My family is safe. And I got through the ordeal thanks in large part to the people I work with at the Young Center for Immigrant Children’s Rights and my close friends who sent food and support in every way they could. But my activist friends and thousands of other human rights defenders, journalists, artists, lawyers, and judges remain trapped under the control of a hateful terrorist group. Women in particular are in serious danger. I want the world to know what's happening. On Monday, August 30, the final United States evacuation flight took off from Hamid Karzai International Airport. Hundreds of thousands got out, and hundreds died in the process. Those are the numbers we hear. But most of the nation’s 35 million people are still in Afghanistan.
As an Afghan woman, I will never forget the radio speech then FLOTUS Laura Bush gave in November 2001. I remember her naming the oppression we faced under the Taliban and fellow terrorists. I remember how the invasion of my country was justified under the banner of joining together “to ensure that dignity and opportunity will be secured for all the women and children.” The abandonment of Afghan women in particular over the past several weeks and months is enraging and devastating.
Today Afghan women have to live with the Taliban again. And the Taliban’s recent attempts to rebrand are seemingly empty. During the last few weeks, there have been reports of women being turned away from universities and hospital jobs, and women and children who have been beaten—and worse. Journalists have reported facing detainment and torture. Protestors have been killed.
Afghanistan is a country the size of Texas that global superpowers have been trying to control for their own benefit for far longer than I’ve been alive. We have been victims of a global war between superpowers since 1979. Now the U.S. special representative for Afghanistan reconciliation, Zalmay Khalilzad, the mastermind behind the U.S.-Taliban agreement, says Afghanistan is the responsibility of Afghans. This slogan—“your country, your responsibility”—where was that in 1979, when the U.S. armed religious extremists to fight the Soviets? Or in 2001, when the U.S. used women’s rights as a tool to invade?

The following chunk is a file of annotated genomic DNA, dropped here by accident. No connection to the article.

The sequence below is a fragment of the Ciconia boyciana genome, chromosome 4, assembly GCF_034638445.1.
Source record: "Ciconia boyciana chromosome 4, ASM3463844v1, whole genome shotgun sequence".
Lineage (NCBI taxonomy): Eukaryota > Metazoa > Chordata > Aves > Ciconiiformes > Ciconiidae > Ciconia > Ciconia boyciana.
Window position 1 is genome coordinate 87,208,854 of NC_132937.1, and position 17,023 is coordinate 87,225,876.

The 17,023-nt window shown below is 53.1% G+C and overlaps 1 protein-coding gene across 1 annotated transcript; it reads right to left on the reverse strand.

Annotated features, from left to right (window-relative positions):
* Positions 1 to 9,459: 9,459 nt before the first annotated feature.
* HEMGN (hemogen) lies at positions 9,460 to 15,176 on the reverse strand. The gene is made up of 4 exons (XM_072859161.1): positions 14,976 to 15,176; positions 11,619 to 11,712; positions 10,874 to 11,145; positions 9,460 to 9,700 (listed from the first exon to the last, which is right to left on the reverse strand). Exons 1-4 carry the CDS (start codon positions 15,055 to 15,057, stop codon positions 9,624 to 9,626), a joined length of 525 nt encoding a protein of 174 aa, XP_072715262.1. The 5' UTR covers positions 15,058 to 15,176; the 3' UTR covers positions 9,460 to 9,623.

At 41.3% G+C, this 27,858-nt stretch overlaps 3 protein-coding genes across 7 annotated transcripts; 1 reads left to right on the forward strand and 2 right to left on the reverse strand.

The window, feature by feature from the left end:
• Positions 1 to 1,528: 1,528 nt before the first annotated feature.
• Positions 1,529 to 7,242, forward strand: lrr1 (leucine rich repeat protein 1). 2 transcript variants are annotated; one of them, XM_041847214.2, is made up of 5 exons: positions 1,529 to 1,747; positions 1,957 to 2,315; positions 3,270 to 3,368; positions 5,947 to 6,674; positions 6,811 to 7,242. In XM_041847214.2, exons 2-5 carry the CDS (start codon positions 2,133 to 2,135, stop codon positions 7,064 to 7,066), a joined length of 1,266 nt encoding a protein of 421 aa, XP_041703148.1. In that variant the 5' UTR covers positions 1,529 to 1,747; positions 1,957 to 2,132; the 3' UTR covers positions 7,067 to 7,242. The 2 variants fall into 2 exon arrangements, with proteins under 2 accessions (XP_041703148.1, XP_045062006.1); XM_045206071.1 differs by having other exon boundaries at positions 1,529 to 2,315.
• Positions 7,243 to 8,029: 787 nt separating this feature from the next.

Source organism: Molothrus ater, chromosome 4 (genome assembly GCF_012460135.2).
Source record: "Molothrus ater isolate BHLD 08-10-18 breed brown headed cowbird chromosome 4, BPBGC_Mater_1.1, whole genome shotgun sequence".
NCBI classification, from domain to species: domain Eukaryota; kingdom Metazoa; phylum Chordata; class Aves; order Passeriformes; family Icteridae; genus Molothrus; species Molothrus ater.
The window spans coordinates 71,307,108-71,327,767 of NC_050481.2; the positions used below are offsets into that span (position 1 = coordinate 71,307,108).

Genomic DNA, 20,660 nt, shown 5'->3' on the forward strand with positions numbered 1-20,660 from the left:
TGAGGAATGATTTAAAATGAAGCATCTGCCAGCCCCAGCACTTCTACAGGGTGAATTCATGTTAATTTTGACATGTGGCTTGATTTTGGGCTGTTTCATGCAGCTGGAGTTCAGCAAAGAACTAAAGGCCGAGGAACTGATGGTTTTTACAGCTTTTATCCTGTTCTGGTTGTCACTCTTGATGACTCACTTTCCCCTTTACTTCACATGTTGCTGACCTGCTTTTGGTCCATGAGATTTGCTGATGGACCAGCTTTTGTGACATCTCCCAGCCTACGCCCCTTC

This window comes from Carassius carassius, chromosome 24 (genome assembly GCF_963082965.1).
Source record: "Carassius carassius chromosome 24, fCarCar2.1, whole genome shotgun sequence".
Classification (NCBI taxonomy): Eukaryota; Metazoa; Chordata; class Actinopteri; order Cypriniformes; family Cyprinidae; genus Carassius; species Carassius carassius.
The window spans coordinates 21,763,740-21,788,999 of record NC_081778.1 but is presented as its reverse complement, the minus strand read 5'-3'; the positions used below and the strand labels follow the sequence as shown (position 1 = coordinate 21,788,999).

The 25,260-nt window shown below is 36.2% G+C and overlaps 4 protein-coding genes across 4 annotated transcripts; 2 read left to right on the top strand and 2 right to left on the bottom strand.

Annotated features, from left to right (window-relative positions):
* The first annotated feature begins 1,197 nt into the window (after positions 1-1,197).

I don’t know whether I’ll ever be able to return to the beautiful mountains. I can’t hope for peace. It’s too painful. My heart is broken, and I struggle to find the words.
But this is what I can do: I can tell you what letting religious extremists and terrorists take over governments does to communities. And whether or not we can live in our country right now, I can tell you the women of Afghanistan are strong, powerful, and unrelenting. We will send our girls to school and fight for freedom of press and speech. We will fight for all our rights as human beings and not be content with the lowest standard of rights imposed on us by racism and terrorism. We've been saying #NoToTaliban for the past two decades. Now is not the time to leave us alone in the fight against a monster we didn't create alone. We need to uplift the voices of those still on the ground. Join us.
Originally Appeared on Glamour